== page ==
A Philadelphia Police K-9 handler thought that he was bidding farewell to a routine of uniforms, dogs, weapons, and beepers when he retired in 2015 after more than 33 years.
But Chester County Sheriff Carolyn Bunny Welsh had a different plan.
Welsh said that she had heard Paul Bryant’s name mentioned in relation to K-9 training and then met him by chance at a memorial service in Chester County a couple of years before he left the Philadelphia force. ”When you’re ready to retire, come out and see me,” she recalled telling him.
At the time, Welsh was eager to grow the Chester County Sheriff’s Office K-9 Unit. She had started the unit in 2006 with two dogs trained in explosives detection. Since then, she had been systematically increasing its size and scope. As a result, the opportunity to employ someone with Bryant’s experience greatly appealed to her. In addition to his handling experience, Bryant is certified as a Level III trainer for the U.S. Police Canine Association.
Bryant said that even though he thought his stint in law-enforcement had ended, he felt a tug. Ultimately, the chance to assist with Welsh’s ambitious expansion plan proved irresistible. The Chester County Sheriff's Office currently serves a half-million people in 67 municipalities -- 53 of them with their own law enforcement agencies, but only one, West Caln Township, has its own K-9 team, which specializes in explosives detection.
Lt. Harry McKinney, a master trainer for the National Association of Professional Canine Handlers who heads the Chester County Sheriff’s Office K-9 Unit, said its 10 dogs respond to about 100 calls annually. The most frequent involve searches of vehicles or buildings by teams trained to detect narcotics or explosives. Melody, the office’s comfort dog, whose duties include calming children who have to testify at trial, is also in demand.
Since Bryant joined the K-9 Unit, the office has created an in-house training program that is also available to other law-enforcement agencies. Previously, Chester County’s K-9 teams traveled to Ohio to receive certification. The impetus for the program came after Bryant began receiving calls in Chester County from other agencies that wanted to know if he was still available for training programs.
Welsh quickly realized that tapping the expertise of McKinney and Bryant represented a chance to improve efficiency as well as reduce expenses. Neighboring law-enforcement agencies with K-9 teams, happy to cut their own travel costs, also welcomed the program.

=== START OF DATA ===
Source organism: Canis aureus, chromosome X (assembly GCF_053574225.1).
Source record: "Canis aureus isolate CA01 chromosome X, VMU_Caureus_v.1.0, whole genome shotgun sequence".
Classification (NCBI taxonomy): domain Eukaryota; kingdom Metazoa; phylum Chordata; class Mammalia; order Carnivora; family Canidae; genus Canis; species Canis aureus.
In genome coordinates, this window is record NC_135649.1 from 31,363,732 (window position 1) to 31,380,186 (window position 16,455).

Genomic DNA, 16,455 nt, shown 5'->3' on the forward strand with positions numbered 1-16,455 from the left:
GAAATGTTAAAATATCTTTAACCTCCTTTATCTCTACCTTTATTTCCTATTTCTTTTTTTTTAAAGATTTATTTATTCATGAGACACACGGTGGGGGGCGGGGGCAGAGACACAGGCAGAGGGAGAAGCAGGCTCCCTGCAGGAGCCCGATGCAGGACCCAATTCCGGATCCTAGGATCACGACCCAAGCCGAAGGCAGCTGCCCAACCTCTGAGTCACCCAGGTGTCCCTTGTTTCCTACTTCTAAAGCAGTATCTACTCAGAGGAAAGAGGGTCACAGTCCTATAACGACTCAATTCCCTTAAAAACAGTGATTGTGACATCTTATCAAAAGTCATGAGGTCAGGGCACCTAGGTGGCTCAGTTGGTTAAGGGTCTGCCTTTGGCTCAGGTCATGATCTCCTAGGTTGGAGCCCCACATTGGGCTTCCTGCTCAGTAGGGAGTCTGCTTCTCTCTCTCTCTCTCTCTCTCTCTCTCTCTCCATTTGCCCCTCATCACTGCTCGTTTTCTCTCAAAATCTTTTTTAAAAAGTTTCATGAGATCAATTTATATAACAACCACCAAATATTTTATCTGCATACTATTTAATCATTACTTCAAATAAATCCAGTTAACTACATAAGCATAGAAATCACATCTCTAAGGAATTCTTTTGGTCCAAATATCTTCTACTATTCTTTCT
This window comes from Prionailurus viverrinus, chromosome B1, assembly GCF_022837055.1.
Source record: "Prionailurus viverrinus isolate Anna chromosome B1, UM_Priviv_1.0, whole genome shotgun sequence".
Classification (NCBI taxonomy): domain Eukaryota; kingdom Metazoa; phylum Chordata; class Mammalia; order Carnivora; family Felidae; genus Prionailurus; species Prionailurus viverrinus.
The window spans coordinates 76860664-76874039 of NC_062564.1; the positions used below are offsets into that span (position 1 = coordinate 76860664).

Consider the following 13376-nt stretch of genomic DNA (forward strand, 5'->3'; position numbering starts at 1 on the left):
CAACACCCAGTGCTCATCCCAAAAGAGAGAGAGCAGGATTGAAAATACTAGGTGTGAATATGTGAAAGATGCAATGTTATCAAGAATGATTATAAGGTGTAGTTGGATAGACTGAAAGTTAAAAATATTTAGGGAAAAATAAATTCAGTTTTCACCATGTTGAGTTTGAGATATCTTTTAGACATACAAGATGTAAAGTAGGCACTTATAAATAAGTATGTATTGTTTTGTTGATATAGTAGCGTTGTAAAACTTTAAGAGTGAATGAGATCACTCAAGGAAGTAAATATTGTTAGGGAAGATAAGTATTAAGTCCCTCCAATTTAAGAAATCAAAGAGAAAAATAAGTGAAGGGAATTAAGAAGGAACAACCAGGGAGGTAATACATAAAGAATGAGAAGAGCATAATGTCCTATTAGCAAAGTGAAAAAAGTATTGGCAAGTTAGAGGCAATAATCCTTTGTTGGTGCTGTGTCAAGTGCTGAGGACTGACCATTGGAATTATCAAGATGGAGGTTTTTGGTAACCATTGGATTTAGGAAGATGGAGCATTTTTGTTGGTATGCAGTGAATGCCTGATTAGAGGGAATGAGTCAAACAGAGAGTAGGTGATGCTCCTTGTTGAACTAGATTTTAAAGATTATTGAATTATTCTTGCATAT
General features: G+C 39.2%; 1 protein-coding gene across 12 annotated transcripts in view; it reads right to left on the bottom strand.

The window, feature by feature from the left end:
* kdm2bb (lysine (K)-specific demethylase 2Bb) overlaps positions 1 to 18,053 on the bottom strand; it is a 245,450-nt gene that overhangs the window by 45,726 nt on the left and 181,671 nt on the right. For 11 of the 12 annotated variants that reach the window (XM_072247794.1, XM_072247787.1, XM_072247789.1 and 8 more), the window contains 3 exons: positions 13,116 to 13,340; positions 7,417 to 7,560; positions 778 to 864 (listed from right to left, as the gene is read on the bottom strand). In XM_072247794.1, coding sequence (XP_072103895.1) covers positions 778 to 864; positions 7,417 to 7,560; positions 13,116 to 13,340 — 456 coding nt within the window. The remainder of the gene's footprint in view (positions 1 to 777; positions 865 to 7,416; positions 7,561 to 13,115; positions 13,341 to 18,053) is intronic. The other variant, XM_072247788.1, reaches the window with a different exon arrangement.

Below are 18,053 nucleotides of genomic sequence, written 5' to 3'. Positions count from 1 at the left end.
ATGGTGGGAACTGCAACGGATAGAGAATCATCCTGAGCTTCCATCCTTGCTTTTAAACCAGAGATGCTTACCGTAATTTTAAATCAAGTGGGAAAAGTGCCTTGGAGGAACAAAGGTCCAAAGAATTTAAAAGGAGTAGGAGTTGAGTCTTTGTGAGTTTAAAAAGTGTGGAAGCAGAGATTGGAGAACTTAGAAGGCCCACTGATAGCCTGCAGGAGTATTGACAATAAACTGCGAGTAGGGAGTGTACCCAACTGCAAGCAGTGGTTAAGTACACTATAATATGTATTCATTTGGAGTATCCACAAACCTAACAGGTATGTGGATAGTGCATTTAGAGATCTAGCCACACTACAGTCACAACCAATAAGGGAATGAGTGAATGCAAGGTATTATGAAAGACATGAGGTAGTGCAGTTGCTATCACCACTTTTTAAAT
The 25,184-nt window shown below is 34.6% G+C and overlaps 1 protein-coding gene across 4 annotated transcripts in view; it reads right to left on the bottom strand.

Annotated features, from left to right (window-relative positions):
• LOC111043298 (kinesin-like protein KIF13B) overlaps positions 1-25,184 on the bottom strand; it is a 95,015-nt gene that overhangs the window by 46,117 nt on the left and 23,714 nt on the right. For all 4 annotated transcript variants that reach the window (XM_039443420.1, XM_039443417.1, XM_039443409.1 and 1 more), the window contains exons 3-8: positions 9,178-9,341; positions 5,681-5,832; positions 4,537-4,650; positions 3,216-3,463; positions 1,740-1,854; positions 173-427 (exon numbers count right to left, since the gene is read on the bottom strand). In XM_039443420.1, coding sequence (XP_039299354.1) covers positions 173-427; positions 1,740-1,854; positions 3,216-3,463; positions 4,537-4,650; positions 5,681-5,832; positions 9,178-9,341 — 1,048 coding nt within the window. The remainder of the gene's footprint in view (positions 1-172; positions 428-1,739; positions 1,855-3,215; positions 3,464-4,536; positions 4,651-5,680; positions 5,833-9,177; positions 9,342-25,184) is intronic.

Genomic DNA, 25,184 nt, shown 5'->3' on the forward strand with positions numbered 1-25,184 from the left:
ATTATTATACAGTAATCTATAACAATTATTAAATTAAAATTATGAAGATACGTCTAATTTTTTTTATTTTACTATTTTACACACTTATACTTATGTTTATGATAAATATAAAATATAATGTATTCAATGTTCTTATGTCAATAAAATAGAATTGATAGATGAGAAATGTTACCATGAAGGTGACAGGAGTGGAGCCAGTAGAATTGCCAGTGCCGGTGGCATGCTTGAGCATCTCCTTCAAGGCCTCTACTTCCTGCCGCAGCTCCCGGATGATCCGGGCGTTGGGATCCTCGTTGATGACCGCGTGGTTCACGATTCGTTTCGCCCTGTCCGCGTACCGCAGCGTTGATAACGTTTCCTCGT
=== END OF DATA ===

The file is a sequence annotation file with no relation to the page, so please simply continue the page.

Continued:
Bryant, recently promoted to sergeant, said he began his K-9 career in 1983 with a patrol dog. A case in New York state involving a successful search by a K-9 cadaver team caught his attention, and he became interested in shifting to that specialty. However, persuading the Philadelphia Police Department that cadaver-detection should be added to its crime-fighting arsenal was a hard sell at first, he said. But Bryant persisted, and once he acquired Azeem, the pair soon silenced any remaining doubters.
Helping loved ones find closure is what motivates him, Bryant said. “You give those families a chance to finally say goodbye,” he explained. “It’s so rewarding.”
Bryant said he has no idea how often he’s had that opportunity. The team was called into service most recently for the Barclay Friends fire in West Chester, which claimed four lives. Don helped locate two of the victims; the other two were found in a location that wasn’t accessible to the team, Bryant said.
“I’ve never kept a body count; I refuse to do it,” said Bryant. “Every search involves a member of someone’s family. That’s what you focus on.”
The team made headlines in 2001 by locating the remains of Kimberly Szumski, a missing New Jersey woman buried behind a basement wall in Society Hill. The discovery earned them the U.S. Police Canine Association’s prestigious 2001 Detector Case of the Year Award, the first-ever recipient in that category.
In 2016, Bryant and Don, Bryant’s third partner specializing in human remains, swept the cadaver category at the USPCA’s National Detector Dog Trials. Bryant had entered the competition as a handler for the first time in his 34-year K-9 career; previously he had participated only as a trainer or judge. The team’s extraordinary prowess at locating the human remains that had been hidden on a course led to another award: best overall.
Bryant downplays the accolades, insisting that any success he has achieved has come through the grace of God and the assistance of others, such as his wife, Lisa; Welsh; and his colleagues.“I couldn’t ask for better support,” he said. “I’m so fortunate; I’ve had a great career. I believe I was put in this world to do this work, and I’m happy that I’ve been able to pursue it.”So are Welsh and McKinney.
“We are extremely proud of our K-9 Unit here in the Sheriff’s Office,” Welsh said. “Each individual team is highly trained in their discipline and adds value not only to the Sheriff’s Office, but also to other law-enforcement agencies. Sgt. Bryant has brought extensive years of experience that have broadened and enhanced the unit.
“I’m pleased we were able to persuade him to meet the challenge of continuing to train and educate others,” Welsh continued. “And in the process, I’m glad we gave him the opportunity to fulfill his dream of handling a national champion dog. His dream has benefitted us all.”
Photo Caption: Chester County Sgt. Paul Bryant is shown with his K-9 partner, Don. The pair has won awards for expertise in locating human remains.